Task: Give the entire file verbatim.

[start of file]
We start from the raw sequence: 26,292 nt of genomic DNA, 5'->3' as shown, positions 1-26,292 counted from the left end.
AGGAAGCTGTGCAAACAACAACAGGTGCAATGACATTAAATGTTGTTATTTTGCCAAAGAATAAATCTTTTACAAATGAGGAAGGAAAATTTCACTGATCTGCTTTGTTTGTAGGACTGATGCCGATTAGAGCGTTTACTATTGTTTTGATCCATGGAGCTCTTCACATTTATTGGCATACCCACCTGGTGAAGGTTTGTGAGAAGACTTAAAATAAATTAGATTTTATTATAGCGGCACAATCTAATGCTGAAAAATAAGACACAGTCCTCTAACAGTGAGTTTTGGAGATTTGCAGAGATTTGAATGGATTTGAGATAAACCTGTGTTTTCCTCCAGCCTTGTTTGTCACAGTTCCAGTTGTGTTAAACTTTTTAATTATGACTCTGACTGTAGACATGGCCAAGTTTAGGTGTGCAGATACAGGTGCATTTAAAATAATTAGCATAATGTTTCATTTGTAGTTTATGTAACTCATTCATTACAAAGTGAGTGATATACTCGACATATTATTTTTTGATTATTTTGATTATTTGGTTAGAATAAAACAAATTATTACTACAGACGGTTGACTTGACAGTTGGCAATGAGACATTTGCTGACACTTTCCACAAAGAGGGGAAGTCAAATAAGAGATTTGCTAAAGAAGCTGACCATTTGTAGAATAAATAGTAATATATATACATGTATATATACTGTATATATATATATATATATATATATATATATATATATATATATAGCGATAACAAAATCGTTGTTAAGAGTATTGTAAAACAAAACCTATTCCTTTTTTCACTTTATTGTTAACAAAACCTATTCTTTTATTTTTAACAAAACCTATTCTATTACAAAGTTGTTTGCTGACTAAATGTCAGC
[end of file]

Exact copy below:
We start from the raw sequence: 26,292 nt of genomic DNA, 5'->3' as shown, positions 1-26,292 counted from the left end.
AGGAAGCTGTGCAAACAACAACAGGTGCAATGACATTAAATGTTGTTATTTTGCCAAAGAATAAATCTTTTACAAATGAGGAAGGAAAATTTCACTGATCTGCTTTGTTTGTAGGACTGATGCCGATTAGAGCGTTTACTATTGTTTTGATCCATGGAGCTCTTCACATTTATTGGCATACCCACCTGGTGAAGGTTTGTGAGAAGACTTAAAATAAATTAGATTTTATTATAGCGGCACAATCTAATGCTGAAAAATAAGACACAGTCCTCTAACAGTGAGTTTTGGAGATTTGCAGAGATTTGAATGGATTTGAGATAAACCTGTGTTTTCCTCCAGCCTTGTTTGTCACAGTTCCAGTTGTGTTAAACTTTTTAATTATGACTCTGACTGTAGACATGGCCAAGTTTAGGTGTGCAGATACAGGTGCATTTAAAATAATTAGCATAATGTTTCATTTGTAGTTTATGTAACTCATTCATTACAAAGTGAGTGATATACTCGACATATTATTTTTTGATTATTTTGATTATTTGGTTAGAATAAAACAAATTATTACTACAGACGGTTGACTTGACAGTTGGCAATGAGACATTTGCTGACACTTTCCACAAAGAGGGGAAGTCAAATAAGAGATTTGCTAAAGAAGCTGACCATTTGTAGAATAAATAGTAATATATATACATGTATATATACTGTATATATATATATATATATATATATATATATATATATATATATAGCGATAACAAAATCGTTGTTAAGAGTATTGTAAAACAAAACCTATTCCTTTTTTCACTTTATTGTTAACAAAACCTATTCTTTTATTTTTAACAAAACCTATTCTATTACAAAGTTGTTTGCTGACTAAATGTCAGC